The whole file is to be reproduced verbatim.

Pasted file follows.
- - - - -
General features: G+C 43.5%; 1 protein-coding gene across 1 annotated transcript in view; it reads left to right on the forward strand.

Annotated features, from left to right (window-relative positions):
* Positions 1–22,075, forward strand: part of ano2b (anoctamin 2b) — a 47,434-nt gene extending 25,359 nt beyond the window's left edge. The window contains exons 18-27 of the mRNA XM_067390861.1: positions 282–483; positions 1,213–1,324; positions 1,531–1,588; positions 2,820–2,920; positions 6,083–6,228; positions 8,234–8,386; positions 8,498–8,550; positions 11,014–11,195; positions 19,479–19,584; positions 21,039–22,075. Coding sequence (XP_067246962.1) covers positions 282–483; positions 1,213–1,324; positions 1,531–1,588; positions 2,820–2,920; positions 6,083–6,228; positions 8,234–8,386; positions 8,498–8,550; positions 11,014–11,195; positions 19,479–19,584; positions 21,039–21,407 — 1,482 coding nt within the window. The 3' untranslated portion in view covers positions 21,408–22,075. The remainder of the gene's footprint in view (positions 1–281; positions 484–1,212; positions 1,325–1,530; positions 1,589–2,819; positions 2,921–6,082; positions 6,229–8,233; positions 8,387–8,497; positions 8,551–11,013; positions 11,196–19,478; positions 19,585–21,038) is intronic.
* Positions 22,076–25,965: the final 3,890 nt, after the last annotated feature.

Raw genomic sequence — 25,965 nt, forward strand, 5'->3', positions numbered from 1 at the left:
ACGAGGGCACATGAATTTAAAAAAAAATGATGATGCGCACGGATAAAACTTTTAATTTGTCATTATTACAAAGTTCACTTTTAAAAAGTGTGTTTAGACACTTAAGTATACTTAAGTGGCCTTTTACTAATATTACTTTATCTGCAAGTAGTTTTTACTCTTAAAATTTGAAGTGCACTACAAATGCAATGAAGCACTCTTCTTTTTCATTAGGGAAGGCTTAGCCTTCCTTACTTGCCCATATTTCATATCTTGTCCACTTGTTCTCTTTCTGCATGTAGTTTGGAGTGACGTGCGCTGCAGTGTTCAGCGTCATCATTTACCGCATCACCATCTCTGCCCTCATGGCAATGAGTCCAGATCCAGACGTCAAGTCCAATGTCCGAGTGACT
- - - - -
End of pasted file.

General features: G+C 43.5%; 1 protein-coding gene across 1 annotated transcript in view; it reads left to right on the forward strand.

Annotated features, from left to right (window-relative positions):
* Positions 1–22,075, forward strand: part of ano2b (anoctamin 2b) — a 47,434-nt gene extending 25,359 nt beyond the window's left edge. The window contains exons 18-27 of the mRNA XM_067390861.1: positions 282–483; positions 1,213–1,324; positions 1,531–1,588; positions 2,820–2,920; positions 6,083–6,228; positions 8,234–8,386; positions 8,498–8,550; positions 11,014–11,195; positions 19,479–19,584; positions 21,039–22,075. Coding sequence (XP_067246962.1) covers positions 282–483; positions 1,213–1,324; positions 1,531–1,588; positions 2,820–2,920; positions 6,083–6,228; positions 8,234–8,386; positions 8,498–8,550; positions 11,014–11,195; positions 19,479–19,584; positions 21,039–21,407 — 1,482 coding nt within the window. The 3' untranslated portion in view covers positions 21,408–22,075. The remainder of the gene's footprint in view (positions 1–281; positions 484–1,212; positions 1,325–1,530; positions 1,589–2,819; positions 2,921–6,082; positions 6,229–8,233; positions 8,387–8,497; positions 8,551–11,013; positions 11,196–19,478; positions 19,585–21,038) is intronic.
* Positions 22,076–25,965: the final 3,890 nt, after the last annotated feature.

Raw genomic sequence — 25,965 nt, forward strand, 5'->3', positions numbered from 1 at the left:
ACGAGGGCACATGAATTTAAAAAAAAATGATGATGCGCACGGATAAAACTTTTAATTTGTCATTATTACAAAGTTCACTTTTAAAAAGTGTGTTTAGACACTTAAGTATACTTAAGTGGCCTTTTACTAATATTACTTTATCTGCAAGTAGTTTTTACTCTTAAAATTTGAAGTGCACTACAAATGCAATGAAGCACTCTTCTTTTTCATTAGGGAAGGCTTAGCCTTCCTTACTTGCCCATATTTCATATCTTGTCCACTTGTTCTCTTTCTGCATGTAGTTTGGAGTGACGTGCGCTGCAGTGTTCAGCGTCATCATTTACCGCATCACCATCTCTGCCCTCATGGCAATGAGTCCAGATCCAGACGTCAAGTCCAATGTCCGAGTGACT